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Originally published in Flyfishing in Saltwaters Magazine: Nov/Dec 2007
Catch and Release Tournaments
The good, the bad, the ugly of live-release contests
By Capt. John McMurray
Historically, sportsmen have been the most effective leaders of the conservation movement. However, our record is far from perfect. From the perspective of conservation, it is difficult to defend the traditional “dead-fish” tournament. At their worst, they encourage anglers to kill overfished species, including sharks and billfish, merely to win a cash prize and transient bragging rights. Even at their best, they promote the retention of large, fecund fish that might better contribute to the spawning stock and subordinate the entire, complex angling experience to a competitor’s standings on the leader board. The sight of dead marlin lying in a dumpster after being weighed in is no less offensive than the fact of commercial overharvest and bycatch, and provides commercial fishers with some justification for continuing their own destructive fishing practices.
Unfortunately, kill tournaments continue to increase in popularity. The American Fisheries Society listed an annual total of 978 such events in 2006. Thus, it’s not just about perception. The negative impacts of tournaments on fishery resources have concerned fishery managers for years.
Decades ago, freshwater tournament organizers realized that kill tournaments benefited no one. They created intricate catch-and-release largemouth-bass and walleye contests with public weigh-ins and release events that advertisers could sponsor. It was brilliant, and today the freshwater tournament circuit is larger and more profitable than its saltwater equivalent.
Slowly and reluctantly, the saltwater community is following suit. Freshwater tournament organizers such as FLW now also put on large saltwater release tournament series. Although such contests are still in the minority, they are a big step forward. However, they are not perfect by. Post- release mortality remains a big issue.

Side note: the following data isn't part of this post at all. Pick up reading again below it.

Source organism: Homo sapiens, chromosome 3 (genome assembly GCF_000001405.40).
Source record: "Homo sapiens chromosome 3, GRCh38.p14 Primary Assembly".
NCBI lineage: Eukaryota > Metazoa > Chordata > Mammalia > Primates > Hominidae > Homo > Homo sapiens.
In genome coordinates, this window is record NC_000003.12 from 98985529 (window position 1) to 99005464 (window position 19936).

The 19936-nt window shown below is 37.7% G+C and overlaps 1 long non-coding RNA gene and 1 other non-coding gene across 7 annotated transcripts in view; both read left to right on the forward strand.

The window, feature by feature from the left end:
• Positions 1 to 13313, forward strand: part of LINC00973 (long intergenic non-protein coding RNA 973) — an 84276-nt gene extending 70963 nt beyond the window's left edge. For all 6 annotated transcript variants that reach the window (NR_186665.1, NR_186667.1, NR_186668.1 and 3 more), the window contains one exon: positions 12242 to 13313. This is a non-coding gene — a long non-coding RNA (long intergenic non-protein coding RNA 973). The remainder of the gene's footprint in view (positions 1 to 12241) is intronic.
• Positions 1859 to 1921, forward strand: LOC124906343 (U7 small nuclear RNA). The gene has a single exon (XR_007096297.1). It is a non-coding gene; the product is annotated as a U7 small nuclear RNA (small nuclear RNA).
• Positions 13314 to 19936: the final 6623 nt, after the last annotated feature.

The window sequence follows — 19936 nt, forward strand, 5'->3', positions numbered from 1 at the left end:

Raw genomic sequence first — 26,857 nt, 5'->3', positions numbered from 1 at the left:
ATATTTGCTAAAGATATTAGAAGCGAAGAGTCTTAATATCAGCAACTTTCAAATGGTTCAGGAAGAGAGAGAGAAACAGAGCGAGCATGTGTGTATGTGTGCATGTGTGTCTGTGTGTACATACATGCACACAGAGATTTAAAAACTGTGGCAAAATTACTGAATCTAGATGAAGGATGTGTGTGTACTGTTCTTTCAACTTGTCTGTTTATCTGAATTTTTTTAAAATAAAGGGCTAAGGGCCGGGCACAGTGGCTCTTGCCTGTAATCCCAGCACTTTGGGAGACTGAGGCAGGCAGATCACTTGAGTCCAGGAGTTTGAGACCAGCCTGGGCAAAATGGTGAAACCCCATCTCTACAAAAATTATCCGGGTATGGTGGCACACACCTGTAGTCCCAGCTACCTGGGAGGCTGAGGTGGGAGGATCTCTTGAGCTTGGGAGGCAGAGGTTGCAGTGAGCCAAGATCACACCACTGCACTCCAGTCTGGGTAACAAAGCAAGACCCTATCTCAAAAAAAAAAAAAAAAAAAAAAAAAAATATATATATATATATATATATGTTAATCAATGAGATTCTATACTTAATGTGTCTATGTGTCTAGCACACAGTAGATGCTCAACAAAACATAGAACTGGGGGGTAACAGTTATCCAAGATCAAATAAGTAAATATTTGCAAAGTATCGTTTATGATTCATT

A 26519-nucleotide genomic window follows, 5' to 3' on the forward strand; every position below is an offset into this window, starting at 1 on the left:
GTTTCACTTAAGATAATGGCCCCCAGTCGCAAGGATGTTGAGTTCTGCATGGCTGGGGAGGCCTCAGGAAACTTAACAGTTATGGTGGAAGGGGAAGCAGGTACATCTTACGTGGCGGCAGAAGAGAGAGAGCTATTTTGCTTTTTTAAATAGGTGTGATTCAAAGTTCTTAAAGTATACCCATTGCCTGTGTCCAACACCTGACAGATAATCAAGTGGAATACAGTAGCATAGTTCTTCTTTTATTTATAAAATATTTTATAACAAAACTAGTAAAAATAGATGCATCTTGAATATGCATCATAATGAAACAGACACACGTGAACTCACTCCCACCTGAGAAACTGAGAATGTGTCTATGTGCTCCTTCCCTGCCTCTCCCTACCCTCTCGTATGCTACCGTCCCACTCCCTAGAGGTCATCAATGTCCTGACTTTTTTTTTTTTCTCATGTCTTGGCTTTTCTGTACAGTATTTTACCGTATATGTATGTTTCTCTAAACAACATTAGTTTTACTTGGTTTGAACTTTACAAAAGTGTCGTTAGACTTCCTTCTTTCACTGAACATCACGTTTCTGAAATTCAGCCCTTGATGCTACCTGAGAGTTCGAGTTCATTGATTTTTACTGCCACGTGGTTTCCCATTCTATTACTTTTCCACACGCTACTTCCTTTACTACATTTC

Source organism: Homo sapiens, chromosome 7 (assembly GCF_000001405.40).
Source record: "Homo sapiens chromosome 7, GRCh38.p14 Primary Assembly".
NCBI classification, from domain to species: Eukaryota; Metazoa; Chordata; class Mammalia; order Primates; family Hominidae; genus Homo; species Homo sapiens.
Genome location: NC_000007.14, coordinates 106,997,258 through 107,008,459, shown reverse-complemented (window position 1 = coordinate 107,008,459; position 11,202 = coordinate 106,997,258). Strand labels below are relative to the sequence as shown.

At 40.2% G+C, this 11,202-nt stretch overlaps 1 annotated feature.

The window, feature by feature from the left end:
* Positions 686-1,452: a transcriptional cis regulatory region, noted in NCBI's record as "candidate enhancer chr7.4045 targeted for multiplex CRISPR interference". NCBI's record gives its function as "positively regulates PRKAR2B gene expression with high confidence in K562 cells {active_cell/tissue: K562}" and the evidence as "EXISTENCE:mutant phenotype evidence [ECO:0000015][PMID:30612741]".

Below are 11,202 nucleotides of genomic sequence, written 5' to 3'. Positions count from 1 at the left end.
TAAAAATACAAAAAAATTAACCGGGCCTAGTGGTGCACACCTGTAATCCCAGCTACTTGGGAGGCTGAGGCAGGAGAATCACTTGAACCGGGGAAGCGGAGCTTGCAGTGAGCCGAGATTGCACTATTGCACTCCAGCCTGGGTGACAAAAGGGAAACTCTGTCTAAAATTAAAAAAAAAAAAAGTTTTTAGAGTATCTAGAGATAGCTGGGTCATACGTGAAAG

Unlike fish caught by traditional catch and release anglers, those taken in tournaments are subject to considerably more stress, generated by being held in live wells for extended periods, the transport and weigh-in process, the use of fish for photographic opportunities, and tournament release procedures.
Striped bass tournaments exemplify the problem. Boats that target striped bass rarely have live-wells big enough to adequately accommodate a tournament-winning fish. Furthermore, anglers targeting striped bass frequently fish in rough water that either makes the use of live wells difficult or batters the fish kept within such enclosures. Thus, holding a release tournament for striped bass was not practical. The advent of the “Striper Tube”, while still not yet widely used, has created a new release-tournament option that seems to be catching on.
The device is a vertical 40” tube with an electrical pump at the bottom which circulates sea water over a fish's gills. It allegedly allows anglers to keep fish alive and healthy for an unlimited amount of time so they can participate in a live weigh-in without killing the fish. The American Fisheries Society has determined the Striper Tube will keep fish alive as claimed, but only in cooler water conditions. Its vertical design appears to calm the fish and reduce its activity, contributing to post-release survival. Hopefully, the availability of such a device will encourage at least some tournament sponsors to adopt a catch and release format.
However, there are also legal issues to consider. “Highgrading,” the release of a smaller fish already in possession in order to replace it with a larger one, is illegal in many states. The New York State Department of Environmental Conservation is currently scrutinizing the FLW’s striper release tournament for just that reason, since New York does not permit high-grading for any marine species.
Specs and Redfish Tourneys